War of the Rebellion: Serial 079 Page 0824 KY., SW. VA., TENN., MISS., ALA., AND N. GA. Chapter LI.

Search Civil War Official Records

HEADQUARTERS,

Dublin, October 17, 1864.

Major J. STODDARD JOHNSTON,

Assistant Adjutant-General, &c.:

MAJOR: Brigadier-General Duke, with his command, left here this morning for Floyd County. I had here with him three of the most prominent citizens of the county to explain the condition of matters and the topography of the county to him, and also a guide to accompany him. At his request I also sent twenty-five of Preston's battalion with him. He will have a troublesome time of it, as the county is very mountainous. I have heard nothing yet from Thurmond's men. I have ordered FIFTY men from Preston's battalion to New River bridge, as a guard at that place. I have also ordered FIFTY men from same battalion to this place as guard for the post. I shall also have the send twenty-five to Narrows of New River as guard. Under your order I think morning furloughed eighty of the battalion for fifteen days, the furloughs revocable in case of an emergency.

I am, very respectfully,

JOHN ECHOLS,

Major-General.

[OCTOBER 17, 1864. -For Vaughn to Breckinridge, relating to skirmish at Bull's Gap, Tenn., &c., see part I, p. 848.]

GENERAL ORDERS,

HDQRS. MILITARY DIV. OF THE WEST, Numbers 1.

Jacksonville, Ala., October 17, 1864.

In obedience to the orders of the President of the Confederate States, I assume command this day of the Military DIVISION of the West, east of the MISSISSIPPI River, comprising the Department of Tennessee and Georgia, commanded by General J. B. Hood, and the department of Alabama, Mississippi, and East Louisiana, commanded by Lieutenant General Richard Taylor. These officers will retain command of their respective departments, issuing orders necessary for the proper discharge of their duties.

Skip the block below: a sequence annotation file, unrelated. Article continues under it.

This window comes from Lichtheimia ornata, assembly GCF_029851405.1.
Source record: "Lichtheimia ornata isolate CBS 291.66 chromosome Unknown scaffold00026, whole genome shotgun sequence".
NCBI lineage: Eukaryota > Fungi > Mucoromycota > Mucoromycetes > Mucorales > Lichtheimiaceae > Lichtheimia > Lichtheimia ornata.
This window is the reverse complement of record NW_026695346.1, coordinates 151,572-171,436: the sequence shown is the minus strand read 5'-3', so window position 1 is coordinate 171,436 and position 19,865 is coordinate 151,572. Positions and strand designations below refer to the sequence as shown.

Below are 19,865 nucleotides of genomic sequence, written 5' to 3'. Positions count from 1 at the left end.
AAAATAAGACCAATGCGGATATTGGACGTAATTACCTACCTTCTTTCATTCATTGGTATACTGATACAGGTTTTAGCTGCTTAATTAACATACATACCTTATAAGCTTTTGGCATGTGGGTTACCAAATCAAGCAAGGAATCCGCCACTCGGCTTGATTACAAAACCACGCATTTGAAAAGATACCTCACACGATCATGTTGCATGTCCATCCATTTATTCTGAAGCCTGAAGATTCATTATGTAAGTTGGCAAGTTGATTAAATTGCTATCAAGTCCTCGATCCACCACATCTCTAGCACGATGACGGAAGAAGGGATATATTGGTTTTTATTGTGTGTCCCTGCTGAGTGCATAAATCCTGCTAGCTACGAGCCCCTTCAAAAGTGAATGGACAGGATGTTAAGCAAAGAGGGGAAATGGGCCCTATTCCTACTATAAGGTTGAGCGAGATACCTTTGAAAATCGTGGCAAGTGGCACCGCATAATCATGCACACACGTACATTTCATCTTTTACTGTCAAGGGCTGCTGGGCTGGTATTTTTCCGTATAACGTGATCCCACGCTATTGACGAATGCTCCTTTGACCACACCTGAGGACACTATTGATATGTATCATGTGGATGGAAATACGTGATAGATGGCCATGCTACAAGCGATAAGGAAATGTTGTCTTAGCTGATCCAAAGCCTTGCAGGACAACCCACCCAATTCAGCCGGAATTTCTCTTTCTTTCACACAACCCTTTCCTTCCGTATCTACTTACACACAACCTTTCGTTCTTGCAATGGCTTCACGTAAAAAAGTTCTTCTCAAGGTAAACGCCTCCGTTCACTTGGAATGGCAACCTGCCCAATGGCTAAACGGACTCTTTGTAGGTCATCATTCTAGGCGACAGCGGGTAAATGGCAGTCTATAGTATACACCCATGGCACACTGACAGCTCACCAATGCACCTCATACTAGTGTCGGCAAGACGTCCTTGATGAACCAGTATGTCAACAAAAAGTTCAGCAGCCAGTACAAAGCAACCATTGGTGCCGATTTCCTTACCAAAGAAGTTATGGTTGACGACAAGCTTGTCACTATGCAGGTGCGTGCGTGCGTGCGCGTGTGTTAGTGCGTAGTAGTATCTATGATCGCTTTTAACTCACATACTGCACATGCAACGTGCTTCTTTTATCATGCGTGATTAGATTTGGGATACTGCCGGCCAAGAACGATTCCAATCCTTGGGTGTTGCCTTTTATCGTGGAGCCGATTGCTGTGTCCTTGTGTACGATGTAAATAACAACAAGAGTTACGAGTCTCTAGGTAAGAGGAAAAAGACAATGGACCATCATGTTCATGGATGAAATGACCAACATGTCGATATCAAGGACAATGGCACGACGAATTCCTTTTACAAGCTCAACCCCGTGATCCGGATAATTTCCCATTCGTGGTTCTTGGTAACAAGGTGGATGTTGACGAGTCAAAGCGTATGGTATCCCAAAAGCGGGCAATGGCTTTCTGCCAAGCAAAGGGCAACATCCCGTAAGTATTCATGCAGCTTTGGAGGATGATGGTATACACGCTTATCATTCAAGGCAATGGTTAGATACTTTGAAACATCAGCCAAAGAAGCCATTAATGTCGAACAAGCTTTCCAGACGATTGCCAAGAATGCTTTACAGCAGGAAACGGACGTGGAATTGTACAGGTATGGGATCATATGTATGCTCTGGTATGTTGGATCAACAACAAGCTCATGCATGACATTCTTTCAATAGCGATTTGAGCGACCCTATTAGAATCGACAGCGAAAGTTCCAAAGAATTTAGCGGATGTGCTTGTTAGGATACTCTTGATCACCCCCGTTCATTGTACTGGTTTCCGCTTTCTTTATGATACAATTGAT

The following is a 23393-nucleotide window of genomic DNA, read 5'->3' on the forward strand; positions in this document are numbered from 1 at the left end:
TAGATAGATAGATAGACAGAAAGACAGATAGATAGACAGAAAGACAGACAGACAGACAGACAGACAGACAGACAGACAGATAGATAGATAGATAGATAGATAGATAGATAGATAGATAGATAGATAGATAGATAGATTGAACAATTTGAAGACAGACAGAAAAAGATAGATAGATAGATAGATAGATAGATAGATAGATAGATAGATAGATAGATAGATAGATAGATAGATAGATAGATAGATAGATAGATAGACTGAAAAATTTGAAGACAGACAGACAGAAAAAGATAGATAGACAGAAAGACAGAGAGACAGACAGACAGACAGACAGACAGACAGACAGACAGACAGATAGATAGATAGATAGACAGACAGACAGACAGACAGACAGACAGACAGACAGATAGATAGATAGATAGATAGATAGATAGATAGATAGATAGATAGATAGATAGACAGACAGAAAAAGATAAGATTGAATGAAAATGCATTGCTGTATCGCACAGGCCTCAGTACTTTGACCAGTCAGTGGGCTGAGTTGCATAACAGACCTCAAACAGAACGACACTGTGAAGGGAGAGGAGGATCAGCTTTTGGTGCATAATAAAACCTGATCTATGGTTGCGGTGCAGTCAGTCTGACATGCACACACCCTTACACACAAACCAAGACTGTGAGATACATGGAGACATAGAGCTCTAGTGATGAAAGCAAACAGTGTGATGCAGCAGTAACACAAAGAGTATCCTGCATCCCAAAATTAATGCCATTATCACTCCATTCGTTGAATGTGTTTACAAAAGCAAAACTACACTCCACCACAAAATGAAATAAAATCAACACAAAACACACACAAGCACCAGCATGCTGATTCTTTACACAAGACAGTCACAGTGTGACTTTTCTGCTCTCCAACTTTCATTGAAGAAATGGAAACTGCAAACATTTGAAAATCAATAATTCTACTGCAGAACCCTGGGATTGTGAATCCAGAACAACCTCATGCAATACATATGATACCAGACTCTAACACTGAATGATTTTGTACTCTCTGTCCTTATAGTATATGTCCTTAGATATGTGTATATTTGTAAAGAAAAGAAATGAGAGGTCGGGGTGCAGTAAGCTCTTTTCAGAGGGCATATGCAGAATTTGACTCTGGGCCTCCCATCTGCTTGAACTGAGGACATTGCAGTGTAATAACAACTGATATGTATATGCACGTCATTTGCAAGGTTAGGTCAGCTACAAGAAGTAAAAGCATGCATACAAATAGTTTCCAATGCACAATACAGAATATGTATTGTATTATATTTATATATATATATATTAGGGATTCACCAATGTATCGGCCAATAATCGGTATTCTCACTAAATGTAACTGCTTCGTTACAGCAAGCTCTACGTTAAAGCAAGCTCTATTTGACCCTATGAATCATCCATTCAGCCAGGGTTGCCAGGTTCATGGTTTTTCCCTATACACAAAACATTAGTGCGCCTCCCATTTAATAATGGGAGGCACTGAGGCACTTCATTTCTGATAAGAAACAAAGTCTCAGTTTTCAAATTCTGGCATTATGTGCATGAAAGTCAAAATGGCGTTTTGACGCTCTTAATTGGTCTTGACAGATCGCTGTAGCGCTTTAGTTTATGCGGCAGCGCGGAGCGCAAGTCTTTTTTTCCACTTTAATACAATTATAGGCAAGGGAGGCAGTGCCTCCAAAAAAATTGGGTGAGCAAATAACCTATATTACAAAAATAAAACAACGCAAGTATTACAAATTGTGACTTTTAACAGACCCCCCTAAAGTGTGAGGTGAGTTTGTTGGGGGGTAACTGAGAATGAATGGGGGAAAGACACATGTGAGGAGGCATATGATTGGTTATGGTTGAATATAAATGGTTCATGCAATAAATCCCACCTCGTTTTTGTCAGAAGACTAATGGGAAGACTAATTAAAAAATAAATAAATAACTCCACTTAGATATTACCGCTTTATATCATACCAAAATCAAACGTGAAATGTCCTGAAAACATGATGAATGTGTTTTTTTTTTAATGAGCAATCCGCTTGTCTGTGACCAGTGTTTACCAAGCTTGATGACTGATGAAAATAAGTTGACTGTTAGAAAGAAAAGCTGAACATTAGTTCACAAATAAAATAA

In assuming command of this important military DIVISION, I enjoin on all officers and soldiers harmony, zeal, implicit and prompt obedience to orders and confidence in themselves and their commanders, and success will then surely crown their efforts to drive the enemy from our soil and established the independence of our country.

The following are the officers of my personal and general staff:

First Lieutenant A. R. Chisolm, aide-de-camp.

First Lieutenant A. J. Toutant, aide-de-camp.

Colonel George W. Brent, assistant adjutant-general.

Lieutenant Colonel J. M. Otey, assistant adjutant-general.

Major Henry Bryan, assistant inspector-general.

Major J. B. Eustin, assistant inspector-general.

Major General M. L. Smith, chief of engineers.

Major Edward Willis, chief quartermaster.

Major F. Molloy, chief commissary.

Surg. R. L. Brodie, medical director.

Surg. Samuel Choppin, medical inspector.